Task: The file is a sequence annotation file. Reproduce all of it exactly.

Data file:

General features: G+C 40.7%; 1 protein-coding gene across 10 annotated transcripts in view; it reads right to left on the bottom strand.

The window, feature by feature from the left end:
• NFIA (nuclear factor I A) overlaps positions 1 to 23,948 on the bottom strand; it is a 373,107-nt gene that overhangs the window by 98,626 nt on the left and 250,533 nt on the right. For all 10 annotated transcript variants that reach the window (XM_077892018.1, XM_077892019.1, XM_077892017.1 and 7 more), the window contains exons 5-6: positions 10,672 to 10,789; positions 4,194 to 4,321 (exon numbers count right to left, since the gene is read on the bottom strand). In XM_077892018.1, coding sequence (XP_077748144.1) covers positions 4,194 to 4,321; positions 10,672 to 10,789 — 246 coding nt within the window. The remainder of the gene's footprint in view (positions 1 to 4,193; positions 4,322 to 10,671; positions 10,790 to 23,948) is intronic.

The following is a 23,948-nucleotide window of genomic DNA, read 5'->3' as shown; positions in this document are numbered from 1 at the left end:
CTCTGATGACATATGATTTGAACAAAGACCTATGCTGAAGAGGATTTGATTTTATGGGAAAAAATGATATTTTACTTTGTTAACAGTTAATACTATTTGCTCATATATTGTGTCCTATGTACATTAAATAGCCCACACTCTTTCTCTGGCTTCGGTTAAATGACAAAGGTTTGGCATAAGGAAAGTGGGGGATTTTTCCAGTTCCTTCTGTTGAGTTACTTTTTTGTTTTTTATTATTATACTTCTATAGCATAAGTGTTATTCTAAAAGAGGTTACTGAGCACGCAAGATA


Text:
General features: G+C 40.7%; 1 protein-coding gene across 10 annotated transcripts in view; it reads right to left on the bottom strand.

The window, feature by feature from the left end:
• NFIA (nuclear factor I A) overlaps positions 1 to 23,948 on the bottom strand; it is a 373,107-nt gene that overhangs the window by 98,626 nt on the left and 250,533 nt on the right. For all 10 annotated transcript variants that reach the window (XM_077892018.1, XM_077892019.1, XM_077892017.1 and 7 more), the window contains exons 5-6: positions 10,672 to 10,789; positions 4,194 to 4,321 (exon numbers count right to left, since the gene is read on the bottom strand). In XM_077892018.1, coding sequence (XP_077748144.1) covers positions 4,194 to 4,321; positions 10,672 to 10,789 — 246 coding nt within the window. The remainder of the gene's footprint in view (positions 1 to 4,193; positions 4,322 to 10,671; positions 10,790 to 23,948) is intronic.

The following is a 23,948-nucleotide window of genomic DNA, read 5'->3' as shown; positions in this document are numbered from 1 at the left end:
CTCTGATGACATATGATTTGAACAAAGACCTATGCTGAAGAGGATTTGATTTTATGGGAAAAAATGATATTTTACTTTGTTAACAGTTAATACTATTTGCTCATATATTGTGTCCTATGTACATTAAATAGCCCACACTCTTTCTCTGGCTTCGGTTAAATGACAAAGGTTTGGCATAAGGAAAGTGGGGGATTTTTCCAGTTCCTTCTGTTGAGTTACTTTTTTGTTTTTTATTATTATACTTCTATAGCATAAGTGTTATTCTAAAAGAGGTTACTGAGCACGCAAGATA